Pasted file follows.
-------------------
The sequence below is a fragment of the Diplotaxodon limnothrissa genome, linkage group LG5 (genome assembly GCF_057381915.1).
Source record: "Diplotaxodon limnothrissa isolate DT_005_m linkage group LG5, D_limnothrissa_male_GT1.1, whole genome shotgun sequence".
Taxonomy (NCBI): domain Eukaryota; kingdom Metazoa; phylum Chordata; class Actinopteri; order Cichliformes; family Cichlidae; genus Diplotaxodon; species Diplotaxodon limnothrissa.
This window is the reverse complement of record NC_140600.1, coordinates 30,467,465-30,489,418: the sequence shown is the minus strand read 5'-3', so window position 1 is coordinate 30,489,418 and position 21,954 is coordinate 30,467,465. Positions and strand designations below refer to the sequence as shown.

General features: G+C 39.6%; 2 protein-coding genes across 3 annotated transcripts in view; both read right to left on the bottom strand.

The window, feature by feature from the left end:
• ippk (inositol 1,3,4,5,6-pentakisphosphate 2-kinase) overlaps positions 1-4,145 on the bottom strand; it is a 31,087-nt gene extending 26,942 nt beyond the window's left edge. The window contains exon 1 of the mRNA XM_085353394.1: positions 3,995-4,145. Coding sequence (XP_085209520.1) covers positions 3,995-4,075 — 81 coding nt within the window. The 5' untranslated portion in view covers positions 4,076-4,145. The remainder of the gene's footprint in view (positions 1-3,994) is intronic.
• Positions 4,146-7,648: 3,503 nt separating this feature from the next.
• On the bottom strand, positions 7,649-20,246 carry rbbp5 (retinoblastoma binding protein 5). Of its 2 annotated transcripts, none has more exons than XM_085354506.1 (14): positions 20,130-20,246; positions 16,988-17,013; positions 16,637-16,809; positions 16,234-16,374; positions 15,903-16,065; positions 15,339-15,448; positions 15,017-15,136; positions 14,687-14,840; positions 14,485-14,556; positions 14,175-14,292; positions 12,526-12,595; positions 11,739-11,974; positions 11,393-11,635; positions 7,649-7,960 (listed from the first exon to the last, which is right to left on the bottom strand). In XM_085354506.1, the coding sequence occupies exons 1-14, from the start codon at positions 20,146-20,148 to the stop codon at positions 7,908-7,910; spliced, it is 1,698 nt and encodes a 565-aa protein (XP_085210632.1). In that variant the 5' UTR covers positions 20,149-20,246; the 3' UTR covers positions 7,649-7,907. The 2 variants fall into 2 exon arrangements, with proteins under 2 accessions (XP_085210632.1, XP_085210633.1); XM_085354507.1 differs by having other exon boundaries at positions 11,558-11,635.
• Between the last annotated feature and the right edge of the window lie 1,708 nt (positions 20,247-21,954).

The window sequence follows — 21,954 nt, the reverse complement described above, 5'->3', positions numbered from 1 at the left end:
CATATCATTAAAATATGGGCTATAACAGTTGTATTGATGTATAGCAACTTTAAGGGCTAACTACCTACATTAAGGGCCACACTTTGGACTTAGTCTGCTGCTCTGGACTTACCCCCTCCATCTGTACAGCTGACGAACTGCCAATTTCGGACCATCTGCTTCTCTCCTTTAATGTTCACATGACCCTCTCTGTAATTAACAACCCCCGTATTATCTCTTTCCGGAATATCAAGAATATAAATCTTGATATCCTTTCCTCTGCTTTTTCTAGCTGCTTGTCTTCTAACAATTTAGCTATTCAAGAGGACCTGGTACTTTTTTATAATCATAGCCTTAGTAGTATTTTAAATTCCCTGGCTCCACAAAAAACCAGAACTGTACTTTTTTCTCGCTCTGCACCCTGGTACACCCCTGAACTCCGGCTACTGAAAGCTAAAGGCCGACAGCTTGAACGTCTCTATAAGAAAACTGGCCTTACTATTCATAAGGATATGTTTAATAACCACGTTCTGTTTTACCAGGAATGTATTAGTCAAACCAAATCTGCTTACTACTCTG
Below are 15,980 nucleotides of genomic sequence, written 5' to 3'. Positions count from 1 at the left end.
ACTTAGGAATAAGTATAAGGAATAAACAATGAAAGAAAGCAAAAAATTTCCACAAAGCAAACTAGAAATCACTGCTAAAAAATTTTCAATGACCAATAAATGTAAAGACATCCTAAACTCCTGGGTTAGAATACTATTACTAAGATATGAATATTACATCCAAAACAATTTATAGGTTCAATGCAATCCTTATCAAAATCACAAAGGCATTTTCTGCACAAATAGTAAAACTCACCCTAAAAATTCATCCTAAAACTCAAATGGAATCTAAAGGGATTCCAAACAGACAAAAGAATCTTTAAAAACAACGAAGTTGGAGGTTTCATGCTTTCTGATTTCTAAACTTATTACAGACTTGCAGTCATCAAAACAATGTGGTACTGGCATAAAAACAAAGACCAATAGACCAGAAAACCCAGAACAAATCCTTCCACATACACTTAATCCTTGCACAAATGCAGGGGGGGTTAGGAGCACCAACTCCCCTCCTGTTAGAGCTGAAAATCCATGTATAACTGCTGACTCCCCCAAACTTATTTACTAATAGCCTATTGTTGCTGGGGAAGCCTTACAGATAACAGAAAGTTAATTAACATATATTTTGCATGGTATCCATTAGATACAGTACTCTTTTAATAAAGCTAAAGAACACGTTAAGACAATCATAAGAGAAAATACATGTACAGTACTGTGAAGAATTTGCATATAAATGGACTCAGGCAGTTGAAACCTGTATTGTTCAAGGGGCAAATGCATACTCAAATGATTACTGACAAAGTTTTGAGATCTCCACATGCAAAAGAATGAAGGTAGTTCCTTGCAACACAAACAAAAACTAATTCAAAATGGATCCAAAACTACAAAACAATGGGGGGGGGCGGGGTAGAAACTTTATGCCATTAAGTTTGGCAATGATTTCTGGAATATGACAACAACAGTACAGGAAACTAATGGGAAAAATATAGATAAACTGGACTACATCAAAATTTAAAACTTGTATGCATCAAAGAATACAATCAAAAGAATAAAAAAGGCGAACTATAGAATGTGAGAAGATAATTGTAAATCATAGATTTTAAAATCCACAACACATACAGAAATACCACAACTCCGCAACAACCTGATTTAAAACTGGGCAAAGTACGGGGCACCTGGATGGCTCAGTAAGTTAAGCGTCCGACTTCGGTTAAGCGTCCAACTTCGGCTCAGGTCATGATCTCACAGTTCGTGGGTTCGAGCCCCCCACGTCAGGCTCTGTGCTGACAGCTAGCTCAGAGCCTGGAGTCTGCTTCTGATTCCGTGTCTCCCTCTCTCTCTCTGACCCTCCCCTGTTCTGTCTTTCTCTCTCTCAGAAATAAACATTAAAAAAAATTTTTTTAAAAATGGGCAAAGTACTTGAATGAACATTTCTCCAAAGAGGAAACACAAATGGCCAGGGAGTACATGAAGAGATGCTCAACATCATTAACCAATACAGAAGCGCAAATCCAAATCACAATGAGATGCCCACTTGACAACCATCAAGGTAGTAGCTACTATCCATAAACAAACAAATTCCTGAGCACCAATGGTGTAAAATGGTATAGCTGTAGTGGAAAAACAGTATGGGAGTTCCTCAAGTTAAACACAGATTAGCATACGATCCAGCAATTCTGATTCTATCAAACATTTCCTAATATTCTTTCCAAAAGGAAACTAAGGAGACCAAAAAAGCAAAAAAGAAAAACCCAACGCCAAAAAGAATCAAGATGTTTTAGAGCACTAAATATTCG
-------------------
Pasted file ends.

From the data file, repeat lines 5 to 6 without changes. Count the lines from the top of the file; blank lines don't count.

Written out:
General features: G+C 39.6%; 2 protein-coding genes across 3 annotated transcripts in view; both read right to left on the bottom strand.

The window, feature by feature from the left end: